It is pretty well established that isometrics will increase strength, especially in untrained subjects, and the company that sells it has done studies showing that it improves bone strength/density. So I have no doubt that it works, and would provide benefits to some people. But it seems like a pretty expensive way to do isometrics, especially if you are already doing conventional strength exercises with free weight, machines, etc. If you are one of those guys, you already know how to do improvised isometrics a lot more cheaply.

I think the product is primarily made for a different market - older sedentary people who would never think of stepping into a gym. For those people, it is clearly better than doing nothing. And if a chiropractor or family doctor can convince them to at least get off the recliner once a week and do a 15 minute no sweat workout in what looks like a medical clinic setting, that?s great. They will be stronger than they otherwise would have been.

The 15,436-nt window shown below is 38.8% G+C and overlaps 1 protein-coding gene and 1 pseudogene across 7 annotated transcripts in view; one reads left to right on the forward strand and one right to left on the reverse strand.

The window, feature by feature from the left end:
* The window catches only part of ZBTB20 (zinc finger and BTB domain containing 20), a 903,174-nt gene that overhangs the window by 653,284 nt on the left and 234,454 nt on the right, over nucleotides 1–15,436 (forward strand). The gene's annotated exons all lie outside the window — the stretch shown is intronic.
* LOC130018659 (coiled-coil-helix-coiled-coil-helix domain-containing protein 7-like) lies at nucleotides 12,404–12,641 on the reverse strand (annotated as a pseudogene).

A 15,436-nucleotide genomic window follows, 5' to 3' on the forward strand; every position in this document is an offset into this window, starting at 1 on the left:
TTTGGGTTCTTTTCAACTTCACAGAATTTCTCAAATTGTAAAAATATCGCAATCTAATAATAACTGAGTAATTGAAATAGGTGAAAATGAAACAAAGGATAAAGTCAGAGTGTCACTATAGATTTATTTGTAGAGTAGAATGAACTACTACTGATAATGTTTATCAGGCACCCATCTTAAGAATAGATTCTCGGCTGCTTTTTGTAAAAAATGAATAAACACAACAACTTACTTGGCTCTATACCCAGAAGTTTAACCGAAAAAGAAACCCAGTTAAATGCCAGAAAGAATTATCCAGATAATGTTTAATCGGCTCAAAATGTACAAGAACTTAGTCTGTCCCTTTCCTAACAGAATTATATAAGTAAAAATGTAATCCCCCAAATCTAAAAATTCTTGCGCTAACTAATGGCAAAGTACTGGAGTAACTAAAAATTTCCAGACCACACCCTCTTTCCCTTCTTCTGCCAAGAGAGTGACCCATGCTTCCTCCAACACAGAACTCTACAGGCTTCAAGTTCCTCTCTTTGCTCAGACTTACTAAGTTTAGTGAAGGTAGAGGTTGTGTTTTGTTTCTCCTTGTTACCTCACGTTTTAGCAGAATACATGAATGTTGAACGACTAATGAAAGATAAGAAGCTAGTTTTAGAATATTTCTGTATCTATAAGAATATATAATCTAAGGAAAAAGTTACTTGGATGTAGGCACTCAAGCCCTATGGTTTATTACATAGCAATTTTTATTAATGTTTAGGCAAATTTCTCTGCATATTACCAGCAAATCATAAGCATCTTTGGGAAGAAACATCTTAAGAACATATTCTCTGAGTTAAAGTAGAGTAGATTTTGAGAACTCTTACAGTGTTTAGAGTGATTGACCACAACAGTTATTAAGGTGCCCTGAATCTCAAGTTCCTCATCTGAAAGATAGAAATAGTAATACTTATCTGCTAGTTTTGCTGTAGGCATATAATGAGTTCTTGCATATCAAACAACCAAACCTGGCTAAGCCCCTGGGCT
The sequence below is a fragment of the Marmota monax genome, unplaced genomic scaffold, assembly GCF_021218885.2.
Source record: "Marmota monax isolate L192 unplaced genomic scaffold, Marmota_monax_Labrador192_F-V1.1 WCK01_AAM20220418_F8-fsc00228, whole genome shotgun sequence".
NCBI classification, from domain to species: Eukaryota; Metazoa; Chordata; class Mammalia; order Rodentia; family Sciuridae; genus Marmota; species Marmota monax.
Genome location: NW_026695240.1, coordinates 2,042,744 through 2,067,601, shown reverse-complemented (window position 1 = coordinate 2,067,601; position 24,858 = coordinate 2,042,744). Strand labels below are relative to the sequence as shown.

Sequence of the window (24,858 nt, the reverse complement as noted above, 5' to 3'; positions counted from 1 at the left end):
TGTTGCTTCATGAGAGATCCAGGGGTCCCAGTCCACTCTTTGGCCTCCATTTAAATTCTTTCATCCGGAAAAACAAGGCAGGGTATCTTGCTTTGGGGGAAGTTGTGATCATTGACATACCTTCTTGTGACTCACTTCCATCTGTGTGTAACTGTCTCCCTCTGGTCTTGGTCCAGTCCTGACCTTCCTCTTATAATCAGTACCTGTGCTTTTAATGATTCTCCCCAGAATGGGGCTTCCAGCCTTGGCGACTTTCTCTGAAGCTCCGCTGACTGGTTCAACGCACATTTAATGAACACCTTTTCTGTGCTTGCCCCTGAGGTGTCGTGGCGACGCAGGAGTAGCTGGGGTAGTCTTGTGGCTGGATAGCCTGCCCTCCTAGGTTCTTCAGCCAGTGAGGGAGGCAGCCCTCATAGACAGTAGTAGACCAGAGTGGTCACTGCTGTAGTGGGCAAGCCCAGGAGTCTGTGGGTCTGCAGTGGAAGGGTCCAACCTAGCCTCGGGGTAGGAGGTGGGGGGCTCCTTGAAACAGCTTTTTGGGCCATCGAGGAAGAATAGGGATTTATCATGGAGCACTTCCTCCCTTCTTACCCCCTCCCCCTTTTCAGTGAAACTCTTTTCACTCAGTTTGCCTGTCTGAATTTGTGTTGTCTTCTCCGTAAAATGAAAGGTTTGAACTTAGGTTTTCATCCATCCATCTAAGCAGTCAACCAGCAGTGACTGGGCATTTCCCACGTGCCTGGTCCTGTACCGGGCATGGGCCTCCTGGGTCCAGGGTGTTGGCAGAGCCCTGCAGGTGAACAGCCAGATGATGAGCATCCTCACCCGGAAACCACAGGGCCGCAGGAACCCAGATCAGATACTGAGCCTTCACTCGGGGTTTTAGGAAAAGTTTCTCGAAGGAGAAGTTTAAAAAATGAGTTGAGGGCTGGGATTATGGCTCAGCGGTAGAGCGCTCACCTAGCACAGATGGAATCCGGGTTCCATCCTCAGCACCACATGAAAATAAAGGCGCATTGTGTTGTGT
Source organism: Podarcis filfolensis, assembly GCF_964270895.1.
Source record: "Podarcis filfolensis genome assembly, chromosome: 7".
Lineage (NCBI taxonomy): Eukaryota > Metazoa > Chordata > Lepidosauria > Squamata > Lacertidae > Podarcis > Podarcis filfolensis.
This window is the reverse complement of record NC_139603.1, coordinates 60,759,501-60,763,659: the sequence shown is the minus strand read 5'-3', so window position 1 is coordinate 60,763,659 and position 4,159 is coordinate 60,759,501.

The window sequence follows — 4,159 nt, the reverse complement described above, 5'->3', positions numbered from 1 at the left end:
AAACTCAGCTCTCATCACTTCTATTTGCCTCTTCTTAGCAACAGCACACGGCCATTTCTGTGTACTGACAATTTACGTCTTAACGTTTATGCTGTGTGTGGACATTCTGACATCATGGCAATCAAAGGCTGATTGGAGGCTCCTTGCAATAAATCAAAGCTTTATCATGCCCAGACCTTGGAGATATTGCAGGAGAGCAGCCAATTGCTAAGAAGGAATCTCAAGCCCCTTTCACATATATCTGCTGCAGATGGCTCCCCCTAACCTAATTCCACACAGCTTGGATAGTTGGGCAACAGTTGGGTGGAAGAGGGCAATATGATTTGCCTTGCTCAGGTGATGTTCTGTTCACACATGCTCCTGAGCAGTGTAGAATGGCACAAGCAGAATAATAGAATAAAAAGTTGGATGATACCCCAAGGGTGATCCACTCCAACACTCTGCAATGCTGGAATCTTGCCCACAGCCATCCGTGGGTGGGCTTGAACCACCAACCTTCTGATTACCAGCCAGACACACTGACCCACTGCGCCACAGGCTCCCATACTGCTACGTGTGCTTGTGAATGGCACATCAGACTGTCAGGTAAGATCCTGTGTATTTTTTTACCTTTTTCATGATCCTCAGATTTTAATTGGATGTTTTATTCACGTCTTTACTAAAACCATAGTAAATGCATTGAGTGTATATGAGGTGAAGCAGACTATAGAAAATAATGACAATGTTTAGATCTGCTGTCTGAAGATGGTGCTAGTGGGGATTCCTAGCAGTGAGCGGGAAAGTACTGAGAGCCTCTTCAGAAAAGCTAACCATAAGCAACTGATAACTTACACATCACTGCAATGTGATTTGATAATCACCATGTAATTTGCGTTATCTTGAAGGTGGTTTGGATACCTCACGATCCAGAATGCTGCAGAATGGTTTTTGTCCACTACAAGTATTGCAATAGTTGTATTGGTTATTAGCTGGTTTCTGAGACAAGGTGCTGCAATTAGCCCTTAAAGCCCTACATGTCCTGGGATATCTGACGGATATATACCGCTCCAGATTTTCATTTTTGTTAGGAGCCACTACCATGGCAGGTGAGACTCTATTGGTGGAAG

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Bill Sekerak

California, USA

Resultsbased wrote:
I'll take a dumbbell or barbell over a machine any day!


Why ?
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Bill Sekerak

California, USA

Jesse Lee Otis wrote:
This subject has interested me for a long time; it could well be a succession of the cam machines. Below are two links (to maybe the same patent info). Does anyone know if that(those) patent(s) ever 'took flight' - and, if so, where one can find machines that employ it ?

http://www.freepatentsonline.c...

https://patents.google.com/...t/US4869497A/en